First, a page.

In life, sometimes we fall. But, what’s important is for us to get back up again every time. I’ve since stopped saving with Qapital. During the above period, it withdrew an unexpected large amount from my account which caused my balance to go negative. I had so many rules set up with Qapital that it was hard to keep track. I prefer Digit. I’ve used Digit longer and the amounts withdrawn doesn’t hurt as much. I know I could use Qapital with fewer goals and rules, but sometimes simplicity is best. I’m completely fine knowing that an unknown small amount of money will be withdrawn from my account on a regular basis. It makes it harder to budget, but I’m fine with that.
To overcome my setbacks, I must control my spending. I just started a new position at work and so I expect that my income will rise. I also expect my expenses will fall, even though I will still eat out every day. Sorry, I haven’t cooked consistently in decades, and doubt I’m going to start now. However, I can spend less money eating out and that’s what I intend to do. Quite frankly, I fully expect my living expenses to be MUCH less just because of life’s circumstances right now. For example, I don’t have a car payment and won’t need to rent a car for the foreseeable future.
With my next paycheck, I will be paying down the credit card with the smallest balance to bring it back down to zero. I am going to go back to my version of the envelop system. That’s where I decide exactly how much money I can spend per day. If I decide that amount to be $20 per day, I can use that $20 on anything I want, but I won’t go over it. My next main task though is to pay off the credit card that has the $3000 limit on it. It may take me a couple months (maybe three), but that’s going to be a top priority.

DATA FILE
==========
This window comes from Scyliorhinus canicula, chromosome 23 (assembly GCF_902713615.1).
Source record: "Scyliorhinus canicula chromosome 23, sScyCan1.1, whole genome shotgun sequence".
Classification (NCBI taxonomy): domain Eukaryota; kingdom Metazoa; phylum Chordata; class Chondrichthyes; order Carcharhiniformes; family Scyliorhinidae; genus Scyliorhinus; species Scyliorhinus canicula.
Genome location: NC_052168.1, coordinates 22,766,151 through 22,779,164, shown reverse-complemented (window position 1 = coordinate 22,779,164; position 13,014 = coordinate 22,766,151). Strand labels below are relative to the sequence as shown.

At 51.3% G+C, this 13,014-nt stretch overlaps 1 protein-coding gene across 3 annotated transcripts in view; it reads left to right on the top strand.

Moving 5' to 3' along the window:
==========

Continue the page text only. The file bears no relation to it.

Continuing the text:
What about my Dividend Portfolio? Well, I intend on maintaining my current levels of investing. Arguably, I could have cut back on those levels to avoid some of the debt. Between my retirement accounts (401k and IRA) and my dividend portfolio, I am really saving a large percentage of my paycheck. I haven’t done the math yet, but I might be saving more than 50% of my income. It’s definitely at least 40%. It’s important for me to maintain that level of savings.
Also, with my renewed focus on reigning in my spending, there is a decent chance that I might increase the contributions to my dividend portfolio with excess cash. I’ve been thinking about increasing my savings goals for 2018, but might start a little bit earlier. More on this in a future post.
Setbacks are bound to happen. Building wealth through dividend growth investing takes time and patience. It also takes discipline. I know I’ve written about my setbacks before. But, blogging about it helps to keep me honest. Accountability is one reason why I blog. I’m happy to share the successes of my monthly dividend reports, etc. But, during tough times, it’s important to share those as well. When setbacks happen, you just have to learn to deal with it. As the saying goes, there’s no use crying over spilt milk. We just have to keep on going.
Did you incur any setbacks recently? How do you handle setbacks when they do occur? Let me know in the comments below.